If you were in my office, and I asked you the same question, what would I find to be the priorities in your life because of the time you devote to them?
I hope you will consider that carefully, and begin to make changes to what you just wrote your time to reflect what you desire to be your priorities! Where you spend your time speaks loudly of your priorities!
7. You make time for and share time with the people you value and treasure.
We are all busy. Whether you are busy wasting time, or busy with worthy causes, we are all busy. But we make time for, and share time with, the people we value and treasure.
Who are the top three people in your life that you value and cherish? How will you make time for them this week? Not just make time for them, but be fully present for and with them?
One of the people I value and treasure in my life is my good friend Lisa. We are both very busy, but as often as possible, we set time aside to take walks with one another.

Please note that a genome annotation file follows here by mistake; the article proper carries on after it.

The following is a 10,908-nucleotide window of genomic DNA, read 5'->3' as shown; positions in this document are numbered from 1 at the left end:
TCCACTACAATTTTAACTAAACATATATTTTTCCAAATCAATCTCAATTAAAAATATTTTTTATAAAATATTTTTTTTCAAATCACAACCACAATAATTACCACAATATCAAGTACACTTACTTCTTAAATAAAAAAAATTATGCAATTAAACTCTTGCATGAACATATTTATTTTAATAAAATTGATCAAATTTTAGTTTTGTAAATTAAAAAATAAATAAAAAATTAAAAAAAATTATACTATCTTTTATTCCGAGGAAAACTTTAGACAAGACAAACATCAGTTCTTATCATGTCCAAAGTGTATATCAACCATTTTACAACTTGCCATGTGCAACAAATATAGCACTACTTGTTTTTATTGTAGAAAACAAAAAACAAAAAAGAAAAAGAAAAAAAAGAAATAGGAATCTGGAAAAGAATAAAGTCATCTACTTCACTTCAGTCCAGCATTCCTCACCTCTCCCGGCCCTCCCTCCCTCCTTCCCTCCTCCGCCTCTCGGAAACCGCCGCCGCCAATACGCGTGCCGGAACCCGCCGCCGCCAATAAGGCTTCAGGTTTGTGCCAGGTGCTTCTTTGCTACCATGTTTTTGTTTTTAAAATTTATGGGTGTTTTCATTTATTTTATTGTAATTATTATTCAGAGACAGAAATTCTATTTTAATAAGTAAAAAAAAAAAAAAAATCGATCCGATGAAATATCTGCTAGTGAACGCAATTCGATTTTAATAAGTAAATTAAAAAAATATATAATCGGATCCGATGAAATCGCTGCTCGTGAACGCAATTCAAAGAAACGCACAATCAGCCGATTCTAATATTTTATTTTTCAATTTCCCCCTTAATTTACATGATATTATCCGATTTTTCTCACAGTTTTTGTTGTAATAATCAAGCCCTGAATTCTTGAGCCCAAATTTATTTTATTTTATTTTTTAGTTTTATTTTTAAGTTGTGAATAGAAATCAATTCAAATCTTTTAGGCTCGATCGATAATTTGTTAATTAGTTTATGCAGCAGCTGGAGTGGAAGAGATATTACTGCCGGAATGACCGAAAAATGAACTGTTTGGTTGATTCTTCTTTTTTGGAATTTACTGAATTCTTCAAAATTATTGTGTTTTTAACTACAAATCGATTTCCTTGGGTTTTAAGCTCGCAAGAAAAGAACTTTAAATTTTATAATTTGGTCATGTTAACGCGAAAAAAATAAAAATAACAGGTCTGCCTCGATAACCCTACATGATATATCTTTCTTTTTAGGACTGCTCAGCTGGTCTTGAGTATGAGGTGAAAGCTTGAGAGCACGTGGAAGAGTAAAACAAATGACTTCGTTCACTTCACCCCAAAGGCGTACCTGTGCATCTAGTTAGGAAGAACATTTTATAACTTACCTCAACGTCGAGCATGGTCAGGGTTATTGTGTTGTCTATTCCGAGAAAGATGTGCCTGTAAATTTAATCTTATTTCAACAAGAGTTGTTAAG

No cell phones, no small talk. We check in with one another, wanting to know sincerely how each of us is doing. I always look forward to our walks, because I come away feeling more connected to her, and very refreshed!
Make time for who is important in your life this week. Your connection will grow, and you will grow!
Time. We all have an equal amount allotted to us daily. As my friend asked me while I was processing her grief over losing her husband, “Why can’t we all live, and connect with one another, like it was our last day on earth?”
Would you live your life like you did that this past week? I’ve committed anew and afresh to living that way.
Will you join me? If you will, we could make the world a better place in just one week. At least our little corner of the world would shine brighter!